In addition, miscuffing was a problem for me in 3 of my 4 pregnancies. More on that soon....just want to point out that if it happened in THREE OF FOUR pregnancies (and fairly recent ones, too), it's a pretty darn common problem.

Research on the errors that miscuffing causes has been around for more than 25 years, and while miscuffing is less common than it used to be, it is still a distressingly frequent problem.

Healthcare workers get training in the importance of cuff size, but it routinely gets disregarded or forgotten over time. It is definitely something that people of size need to be on the alert for.

Do you have any stories of miscuffing? What happened? How did you handle it? If you complained, how did the authorities respond?

*Coming soon......miscuffing in pregnancy and why correct cuff size is even MORE important when you are pregnant.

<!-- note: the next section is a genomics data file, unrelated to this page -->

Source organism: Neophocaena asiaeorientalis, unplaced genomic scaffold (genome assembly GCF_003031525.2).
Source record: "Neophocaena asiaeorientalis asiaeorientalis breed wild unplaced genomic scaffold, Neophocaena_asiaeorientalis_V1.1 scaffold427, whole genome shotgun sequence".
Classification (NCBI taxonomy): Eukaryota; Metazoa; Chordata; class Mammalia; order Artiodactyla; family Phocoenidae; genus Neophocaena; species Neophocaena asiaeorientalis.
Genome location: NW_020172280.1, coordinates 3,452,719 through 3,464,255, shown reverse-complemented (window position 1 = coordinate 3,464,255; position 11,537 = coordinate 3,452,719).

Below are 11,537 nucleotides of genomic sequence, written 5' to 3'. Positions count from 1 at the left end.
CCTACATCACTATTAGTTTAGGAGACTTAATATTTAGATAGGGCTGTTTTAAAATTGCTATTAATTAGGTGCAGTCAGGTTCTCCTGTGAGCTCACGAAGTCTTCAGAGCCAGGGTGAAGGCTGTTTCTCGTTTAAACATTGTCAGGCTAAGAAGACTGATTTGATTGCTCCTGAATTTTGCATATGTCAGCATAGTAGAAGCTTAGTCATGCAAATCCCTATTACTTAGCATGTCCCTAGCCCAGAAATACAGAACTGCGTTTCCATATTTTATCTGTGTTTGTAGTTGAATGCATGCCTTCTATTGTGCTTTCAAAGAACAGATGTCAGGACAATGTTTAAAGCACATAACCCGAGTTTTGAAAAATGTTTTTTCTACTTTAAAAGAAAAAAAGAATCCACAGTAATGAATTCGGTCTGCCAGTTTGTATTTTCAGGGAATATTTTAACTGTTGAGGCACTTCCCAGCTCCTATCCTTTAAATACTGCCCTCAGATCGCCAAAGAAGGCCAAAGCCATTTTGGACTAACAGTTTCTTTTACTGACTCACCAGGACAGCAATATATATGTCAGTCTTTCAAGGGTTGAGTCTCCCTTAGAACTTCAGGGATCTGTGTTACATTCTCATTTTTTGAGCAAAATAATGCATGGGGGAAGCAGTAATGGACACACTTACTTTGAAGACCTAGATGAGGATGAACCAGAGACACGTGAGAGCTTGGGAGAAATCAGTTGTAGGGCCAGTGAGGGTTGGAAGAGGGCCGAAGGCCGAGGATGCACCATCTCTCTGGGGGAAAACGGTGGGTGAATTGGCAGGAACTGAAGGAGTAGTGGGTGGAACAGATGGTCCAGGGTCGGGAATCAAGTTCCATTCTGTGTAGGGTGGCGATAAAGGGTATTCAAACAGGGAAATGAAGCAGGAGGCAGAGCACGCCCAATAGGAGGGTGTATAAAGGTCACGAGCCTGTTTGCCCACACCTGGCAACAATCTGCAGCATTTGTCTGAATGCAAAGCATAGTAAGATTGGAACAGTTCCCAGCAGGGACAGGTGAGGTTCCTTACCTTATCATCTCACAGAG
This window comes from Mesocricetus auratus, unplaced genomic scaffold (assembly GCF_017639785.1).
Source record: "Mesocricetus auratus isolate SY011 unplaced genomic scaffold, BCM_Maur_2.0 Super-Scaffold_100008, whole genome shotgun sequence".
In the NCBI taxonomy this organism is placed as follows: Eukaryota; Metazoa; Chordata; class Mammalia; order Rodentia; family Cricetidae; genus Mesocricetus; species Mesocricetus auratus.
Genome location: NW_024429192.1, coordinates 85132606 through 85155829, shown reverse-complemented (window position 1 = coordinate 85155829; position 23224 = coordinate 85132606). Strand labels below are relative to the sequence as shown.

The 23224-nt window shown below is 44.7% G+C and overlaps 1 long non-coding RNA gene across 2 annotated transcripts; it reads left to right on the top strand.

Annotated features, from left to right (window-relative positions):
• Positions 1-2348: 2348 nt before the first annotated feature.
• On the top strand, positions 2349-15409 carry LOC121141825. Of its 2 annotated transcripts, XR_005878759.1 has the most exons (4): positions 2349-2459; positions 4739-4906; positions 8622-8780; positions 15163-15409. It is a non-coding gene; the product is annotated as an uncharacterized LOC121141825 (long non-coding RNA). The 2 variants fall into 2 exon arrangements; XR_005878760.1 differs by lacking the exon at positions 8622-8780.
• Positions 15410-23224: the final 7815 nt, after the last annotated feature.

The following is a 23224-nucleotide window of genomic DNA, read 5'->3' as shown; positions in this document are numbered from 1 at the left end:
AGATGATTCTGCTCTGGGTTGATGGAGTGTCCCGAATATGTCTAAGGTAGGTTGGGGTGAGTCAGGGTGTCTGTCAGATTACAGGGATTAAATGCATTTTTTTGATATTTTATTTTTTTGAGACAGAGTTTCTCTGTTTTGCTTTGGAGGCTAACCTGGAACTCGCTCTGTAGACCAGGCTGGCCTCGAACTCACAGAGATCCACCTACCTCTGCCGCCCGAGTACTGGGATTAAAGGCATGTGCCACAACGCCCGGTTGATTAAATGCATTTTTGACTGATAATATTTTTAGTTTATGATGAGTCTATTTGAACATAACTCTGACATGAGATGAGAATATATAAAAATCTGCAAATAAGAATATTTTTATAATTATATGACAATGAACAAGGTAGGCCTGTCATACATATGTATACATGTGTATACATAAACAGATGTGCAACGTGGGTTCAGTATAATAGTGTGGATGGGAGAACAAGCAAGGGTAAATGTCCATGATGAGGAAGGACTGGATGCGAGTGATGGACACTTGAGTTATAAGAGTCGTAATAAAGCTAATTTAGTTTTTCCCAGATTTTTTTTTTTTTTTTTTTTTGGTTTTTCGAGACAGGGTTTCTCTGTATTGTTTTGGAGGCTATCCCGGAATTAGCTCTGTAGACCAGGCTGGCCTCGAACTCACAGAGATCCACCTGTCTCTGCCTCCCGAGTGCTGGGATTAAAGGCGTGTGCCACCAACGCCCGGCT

Anonymous said...

I never really had a problem with cuffs. The nurse at my OB would take my blood pressure, look at the number, look at last week's number, look at me, and say "oh, I brought the wrong cuff". Matter of fact. Never a sneer- the fault was hers for bringing the small one, not mine for needing the big one.

So, yeah, a problem in that she used the wrong cuff frequently. But the way it was handled never made it feel like a problem. When my pressure was high, she went straight to questioning the equipment, rather than assuming I was about to keel over on the table.

Towards the end of both pregnancies, as BP crept up, they'd take a reading on arrival, and then again after I spoke with the doc. She'd ask if I'd taken the stairs (I often had).

I generally got the sense that they believed me when I said I felt great- and were working with me to get numbers that jived with my lived experience, rather than implying (or stating outright) that I must be lying, denying, or just plain unaware of what was going on in my own body.